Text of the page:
138 sites were surveyed during the summer of 2016 using a semi quantitative method. 26 of these sites were also calibrated with the EA by completing fully quantitative, area based surveys. A total of 614 trout and 551 salmon were recorded at the 138 sites, of which 451 were trout fry and 461 were salmon fry. All fish numbers in 2016 were lower than in the summer of 2015, likely due to the effects of Storm Desmond which hit during spawning season and may have washed many eggs away. Notwithstanding the storm many sites still had salmonids present; 61 sites or 44% of those surveyed had salmon fry present, whilst 92 sites or 67% of those surveyed had Trout present.
Again corresponding habitat data was collected alongside the fish data and then each site was assigned a habitat condition or category of either Maintain, Repair or Restore. Out of the 138 sites, 52 were classed as Maintain, 65 as Repair, and 21 as Restore. This is then up scaled to a tributary classification of which, of the 45 tributaries surveyed 9 were classed as Maintain (21%), 32 as Repair (71%), and 4 as Restore (8%).
Whilst the overall fish numbers were lower in 2016 than the 2015 surveys, most likely as a result of the severe floods in December 2015, a remarkable number of salmonid fry have survived. A lot of the sites with low fry numbers in the 2016 surveys, still had parr present, which suggests that the floods in 2015 had greatest effect on redds (where eggs are laid by adult fish), whilst some fish were able to find shelter from the flood waters. This is the second year of surveying juvenile salmonids in the River Derwent catchment so whilst the results cannot yet be used to detect trends, a database is being built using the results. With more sites surveyed in 2016 a greater database of habitat conditions has been built. This database will then be used to inform areas where habitat work would provide the greatest benefit for fish populations. It was noted that sites with greater fish densities reflect the sections of river with good habitat and with room for flood waters to spread out across the flood plain and therefore reduce redd washout. In areas where the river has been modified, with built embankments and a straight channel, the effects of fast flood flows appears to have reduced the survival of juvenile salmonids.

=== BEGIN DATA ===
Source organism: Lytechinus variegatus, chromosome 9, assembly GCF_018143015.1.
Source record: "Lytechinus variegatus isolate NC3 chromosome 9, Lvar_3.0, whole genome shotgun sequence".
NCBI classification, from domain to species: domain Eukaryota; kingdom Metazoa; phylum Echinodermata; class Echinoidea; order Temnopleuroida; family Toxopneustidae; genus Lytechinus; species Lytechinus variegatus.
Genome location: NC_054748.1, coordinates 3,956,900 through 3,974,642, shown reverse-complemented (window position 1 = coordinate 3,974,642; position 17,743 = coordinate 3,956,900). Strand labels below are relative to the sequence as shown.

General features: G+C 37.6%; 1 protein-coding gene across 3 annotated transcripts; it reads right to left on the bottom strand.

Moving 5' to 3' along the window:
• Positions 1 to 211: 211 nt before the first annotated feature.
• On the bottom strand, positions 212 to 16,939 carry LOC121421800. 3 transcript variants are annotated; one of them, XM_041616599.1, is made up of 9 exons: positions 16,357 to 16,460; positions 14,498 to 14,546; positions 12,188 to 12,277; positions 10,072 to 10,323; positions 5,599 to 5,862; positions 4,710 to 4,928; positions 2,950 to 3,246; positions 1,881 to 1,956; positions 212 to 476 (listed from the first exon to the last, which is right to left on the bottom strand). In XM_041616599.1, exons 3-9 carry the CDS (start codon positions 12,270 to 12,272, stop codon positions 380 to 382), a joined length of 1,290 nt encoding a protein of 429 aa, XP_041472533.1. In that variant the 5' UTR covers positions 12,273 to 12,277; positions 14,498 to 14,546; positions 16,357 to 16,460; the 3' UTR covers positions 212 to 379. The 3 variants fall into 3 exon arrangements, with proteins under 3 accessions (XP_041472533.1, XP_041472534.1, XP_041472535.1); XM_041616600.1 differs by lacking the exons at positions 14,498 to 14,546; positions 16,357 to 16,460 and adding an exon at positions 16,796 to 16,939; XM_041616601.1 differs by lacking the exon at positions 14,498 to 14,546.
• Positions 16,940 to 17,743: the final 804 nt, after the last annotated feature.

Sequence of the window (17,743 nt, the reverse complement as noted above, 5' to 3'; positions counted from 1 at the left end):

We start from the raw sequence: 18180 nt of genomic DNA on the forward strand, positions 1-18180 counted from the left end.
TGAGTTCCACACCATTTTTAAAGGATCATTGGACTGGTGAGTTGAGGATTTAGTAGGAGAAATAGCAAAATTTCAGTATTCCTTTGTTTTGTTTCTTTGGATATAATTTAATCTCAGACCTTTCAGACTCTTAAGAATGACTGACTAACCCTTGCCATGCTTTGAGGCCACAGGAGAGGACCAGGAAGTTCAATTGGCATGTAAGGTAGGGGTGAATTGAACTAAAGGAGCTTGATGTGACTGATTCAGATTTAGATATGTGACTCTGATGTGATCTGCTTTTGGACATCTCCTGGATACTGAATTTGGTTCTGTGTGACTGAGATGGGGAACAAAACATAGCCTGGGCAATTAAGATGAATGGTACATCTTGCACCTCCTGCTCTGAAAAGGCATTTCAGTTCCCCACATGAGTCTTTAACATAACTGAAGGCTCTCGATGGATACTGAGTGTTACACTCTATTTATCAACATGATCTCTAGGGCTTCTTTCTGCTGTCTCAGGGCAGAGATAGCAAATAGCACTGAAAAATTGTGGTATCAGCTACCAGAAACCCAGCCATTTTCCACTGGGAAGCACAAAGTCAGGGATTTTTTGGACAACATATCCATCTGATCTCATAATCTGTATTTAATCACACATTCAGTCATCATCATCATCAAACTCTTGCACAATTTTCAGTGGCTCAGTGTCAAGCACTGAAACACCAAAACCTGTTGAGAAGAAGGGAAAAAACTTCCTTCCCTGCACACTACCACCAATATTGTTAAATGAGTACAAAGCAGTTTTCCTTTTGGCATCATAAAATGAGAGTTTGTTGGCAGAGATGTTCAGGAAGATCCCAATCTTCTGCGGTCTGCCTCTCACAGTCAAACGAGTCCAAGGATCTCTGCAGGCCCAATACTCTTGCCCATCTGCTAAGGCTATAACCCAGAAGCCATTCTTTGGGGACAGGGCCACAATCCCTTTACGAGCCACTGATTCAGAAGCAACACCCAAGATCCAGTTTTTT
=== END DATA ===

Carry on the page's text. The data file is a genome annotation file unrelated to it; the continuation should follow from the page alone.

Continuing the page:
A huge thank you to everyone involved including funders, landowners who gave access permissions and especially all the wonderful volunteers who came along to give us a hand surveying.
|Survey Report 2016||5.59 MB|
|2016 Raw Fish Data||xlsx||86.85 KB|